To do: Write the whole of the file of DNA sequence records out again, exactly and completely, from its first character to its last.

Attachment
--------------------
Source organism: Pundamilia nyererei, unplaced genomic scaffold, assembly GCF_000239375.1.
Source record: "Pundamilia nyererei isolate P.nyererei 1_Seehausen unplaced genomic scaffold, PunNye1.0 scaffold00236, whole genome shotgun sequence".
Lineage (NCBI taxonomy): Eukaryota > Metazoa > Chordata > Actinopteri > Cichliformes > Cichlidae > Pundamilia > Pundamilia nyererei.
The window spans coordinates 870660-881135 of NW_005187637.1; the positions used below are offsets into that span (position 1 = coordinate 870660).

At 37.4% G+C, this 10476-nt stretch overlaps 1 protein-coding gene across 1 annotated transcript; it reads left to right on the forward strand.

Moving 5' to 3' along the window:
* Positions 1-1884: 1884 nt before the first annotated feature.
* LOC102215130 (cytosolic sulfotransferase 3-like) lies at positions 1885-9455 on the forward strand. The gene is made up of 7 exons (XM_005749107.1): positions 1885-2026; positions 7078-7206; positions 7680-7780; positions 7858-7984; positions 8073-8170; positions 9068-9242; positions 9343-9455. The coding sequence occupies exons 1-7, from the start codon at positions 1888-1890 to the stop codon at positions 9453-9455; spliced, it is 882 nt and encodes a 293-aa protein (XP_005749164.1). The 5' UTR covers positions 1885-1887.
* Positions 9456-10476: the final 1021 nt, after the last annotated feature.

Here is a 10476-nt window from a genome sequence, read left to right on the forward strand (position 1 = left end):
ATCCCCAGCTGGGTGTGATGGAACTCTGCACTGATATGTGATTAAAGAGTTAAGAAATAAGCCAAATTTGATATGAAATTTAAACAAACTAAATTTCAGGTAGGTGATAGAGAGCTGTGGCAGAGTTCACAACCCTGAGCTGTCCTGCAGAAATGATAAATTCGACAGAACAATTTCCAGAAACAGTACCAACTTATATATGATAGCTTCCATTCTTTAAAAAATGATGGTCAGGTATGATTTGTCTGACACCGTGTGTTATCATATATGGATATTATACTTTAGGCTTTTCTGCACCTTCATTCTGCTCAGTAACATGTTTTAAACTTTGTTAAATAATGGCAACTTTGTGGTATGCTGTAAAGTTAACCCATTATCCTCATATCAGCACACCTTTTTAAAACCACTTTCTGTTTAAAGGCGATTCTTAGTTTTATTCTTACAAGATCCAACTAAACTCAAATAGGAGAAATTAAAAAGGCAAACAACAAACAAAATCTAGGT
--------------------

Source organism: Pundamilia nyererei, unplaced genomic scaffold, assembly GCF_000239375.1.
Source record: "Pundamilia nyererei isolate P.nyererei 1_Seehausen unplaced genomic scaffold, PunNye1.0 scaffold00236, whole genome shotgun sequence".
Lineage (NCBI taxonomy): Eukaryota > Metazoa > Chordata > Actinopteri > Cichliformes > Cichlidae > Pundamilia > Pundamilia nyererei.
The window spans coordinates 870660-881135 of NW_005187637.1; the positions used below are offsets into that span (position 1 = coordinate 870660).

At 37.4% G+C, this 10476-nt stretch overlaps 1 protein-coding gene across 1 annotated transcript; it reads left to right on the forward strand.

Moving 5' to 3' along the window:
* Positions 1-1884: 1884 nt before the first annotated feature.
* LOC102215130 (cytosolic sulfotransferase 3-like) lies at positions 1885-9455 on the forward strand. The gene is made up of 7 exons (XM_005749107.1): positions 1885-2026; positions 7078-7206; positions 7680-7780; positions 7858-7984; positions 8073-8170; positions 9068-9242; positions 9343-9455. The coding sequence occupies exons 1-7, from the start codon at positions 1888-1890 to the stop codon at positions 9453-9455; spliced, it is 882 nt and encodes a 293-aa protein (XP_005749164.1). The 5' UTR covers positions 1885-1887.
* Positions 9456-10476: the final 1021 nt, after the last annotated feature.

Here is a 10476-nt window from a genome sequence, read left to right on the forward strand (position 1 = left end):
ATCCCCAGCTGGGTGTGATGGAACTCTGCACTGATATGTGATTAAAGAGTTAAGAAATAAGCCAAATTTGATATGAAATTTAAACAAACTAAATTTCAGGTAGGTGATAGAGAGCTGTGGCAGAGTTCACAACCCTGAGCTGTCCTGCAGAAATGATAAATTCGACAGAACAATTTCCAGAAACAGTACCAACTTATATATGATAGCTTCCATTCTTTAAAAAATGATGGTCAGGTATGATTTGTCTGACACCGTGTGTTATCATATATGGATATTATACTTTAGGCTTTTCTGCACCTTCATTCTGCTCAGTAACATGTTTTAAACTTTGTTAAATAATGGCAACTTTGTGGTATGCTGTAAAGTTAACCCATTATCCTCATATCAGCACACCTTTTTAAAACCACTTTCTGTTTAAAGGCGATTCTTAGTTTTATTCTTACAAGATCCAACTAAACTCAAATAGGAGAAATTAAAAAGGCAAACAACAAACAAAATCTAGGT